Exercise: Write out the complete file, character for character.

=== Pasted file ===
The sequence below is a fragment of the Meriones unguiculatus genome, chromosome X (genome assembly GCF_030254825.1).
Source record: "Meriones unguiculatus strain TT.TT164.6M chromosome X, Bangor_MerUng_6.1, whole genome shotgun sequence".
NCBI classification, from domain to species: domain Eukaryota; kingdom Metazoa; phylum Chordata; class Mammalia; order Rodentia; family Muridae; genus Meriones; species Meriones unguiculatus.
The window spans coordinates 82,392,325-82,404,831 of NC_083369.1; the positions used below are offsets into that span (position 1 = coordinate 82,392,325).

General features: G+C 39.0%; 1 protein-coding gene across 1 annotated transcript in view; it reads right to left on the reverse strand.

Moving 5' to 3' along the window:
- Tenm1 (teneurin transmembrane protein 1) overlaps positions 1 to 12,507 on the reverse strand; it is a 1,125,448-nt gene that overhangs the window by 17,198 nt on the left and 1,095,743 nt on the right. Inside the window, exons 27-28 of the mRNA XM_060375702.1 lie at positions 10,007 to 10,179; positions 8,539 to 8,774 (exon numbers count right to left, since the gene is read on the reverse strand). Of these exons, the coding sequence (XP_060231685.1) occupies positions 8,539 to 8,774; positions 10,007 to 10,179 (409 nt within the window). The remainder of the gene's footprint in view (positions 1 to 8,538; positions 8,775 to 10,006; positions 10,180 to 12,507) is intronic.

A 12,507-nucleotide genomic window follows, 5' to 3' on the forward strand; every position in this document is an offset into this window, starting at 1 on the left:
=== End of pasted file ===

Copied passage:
The sequence below is a fragment of the Meriones unguiculatus genome, chromosome X (genome assembly GCF_030254825.1).
Source record: "Meriones unguiculatus strain TT.TT164.6M chromosome X, Bangor_MerUng_6.1, whole genome shotgun sequence".
NCBI classification, from domain to species: domain Eukaryota; kingdom Metazoa; phylum Chordata; class Mammalia; order Rodentia; family Muridae; genus Meriones; species Meriones unguiculatus.
The window spans coordinates 82,392,325-82,404,831 of NC_083369.1; the positions used below are offsets into that span (position 1 = coordinate 82,392,325).

General features: G+C 39.0%; 1 protein-coding gene across 1 annotated transcript in view; it reads right to left on the reverse strand.

Moving 5' to 3' along the window:
- Tenm1 (teneurin transmembrane protein 1) overlaps positions 1 to 12,507 on the reverse strand; it is a 1,125,448-nt gene that overhangs the window by 17,198 nt on the left and 1,095,743 nt on the right. Inside the window, exons 27-28 of the mRNA XM_060375702.1 lie at positions 10,007 to 10,179; positions 8,539 to 8,774 (exon numbers count right to left, since the gene is read on the reverse strand). Of these exons, the coding sequence (XP_060231685.1) occupies positions 8,539 to 8,774; positions 10,007 to 10,179 (409 nt within the window). The remainder of the gene's footprint in view (positions 1 to 8,538; positions 8,775 to 10,006; positions 10,180 to 12,507) is intronic.

A 12,507-nucleotide genomic window follows, 5' to 3' on the forward strand; every position in this document is an offset into this window, starting at 1 on the left: